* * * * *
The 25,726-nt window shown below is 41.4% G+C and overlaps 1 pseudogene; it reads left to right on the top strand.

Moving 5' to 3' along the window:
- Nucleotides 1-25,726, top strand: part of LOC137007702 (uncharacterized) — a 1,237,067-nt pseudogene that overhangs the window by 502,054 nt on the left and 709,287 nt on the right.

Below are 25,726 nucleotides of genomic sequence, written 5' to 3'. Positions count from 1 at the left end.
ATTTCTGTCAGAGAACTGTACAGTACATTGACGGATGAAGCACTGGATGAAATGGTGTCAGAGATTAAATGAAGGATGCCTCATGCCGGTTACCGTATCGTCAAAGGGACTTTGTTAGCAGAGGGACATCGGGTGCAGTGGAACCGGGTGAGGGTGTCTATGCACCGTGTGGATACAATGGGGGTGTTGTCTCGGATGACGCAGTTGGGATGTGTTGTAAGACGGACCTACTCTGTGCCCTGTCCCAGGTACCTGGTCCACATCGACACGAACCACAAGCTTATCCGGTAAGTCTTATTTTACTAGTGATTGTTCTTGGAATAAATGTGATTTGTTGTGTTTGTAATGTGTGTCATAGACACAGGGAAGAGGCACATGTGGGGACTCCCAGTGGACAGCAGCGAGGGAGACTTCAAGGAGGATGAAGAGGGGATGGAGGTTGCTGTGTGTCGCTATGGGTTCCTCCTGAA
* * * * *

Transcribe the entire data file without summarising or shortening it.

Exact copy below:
The 25,726-nt window shown below is 41.4% G+C and overlaps 1 pseudogene; it reads left to right on the top strand.

Moving 5' to 3' along the window:
- Nucleotides 1-25,726, top strand: part of LOC137007702 (uncharacterized) — a 1,237,067-nt pseudogene that overhangs the window by 502,054 nt on the left and 709,287 nt on the right.

Below are 25,726 nucleotides of genomic sequence, written 5' to 3'. Positions count from 1 at the left end.
ATTTCTGTCAGAGAACTGTACAGTACATTGACGGATGAAGCACTGGATGAAATGGTGTCAGAGATTAAATGAAGGATGCCTCATGCCGGTTACCGTATCGTCAAAGGGACTTTGTTAGCAGAGGGACATCGGGTGCAGTGGAACCGGGTGAGGGTGTCTATGCACCGTGTGGATACAATGGGGGTGTTGTCTCGGATGACGCAGTTGGGATGTGTTGTAAGACGGACCTACTCTGTGCCCTGTCCCAGGTACCTGGTCCACATCGACACGAACCACAAGCTTATCCGGTAAGTCTTATTTTACTAGTGATTGTTCTTGGAATAAATGTGATTTGTTGTGTTTGTAATGTGTGTCATAGACACAGGGAAGAGGCACATGTGGGGACTCCCAGTGGACAGCAGCGAGGGAGACTTCAAGGAGGATGAAGAGGGGATGGAGGTTGCTGTGTGTCGCTATGGGTTCCTCCTGAA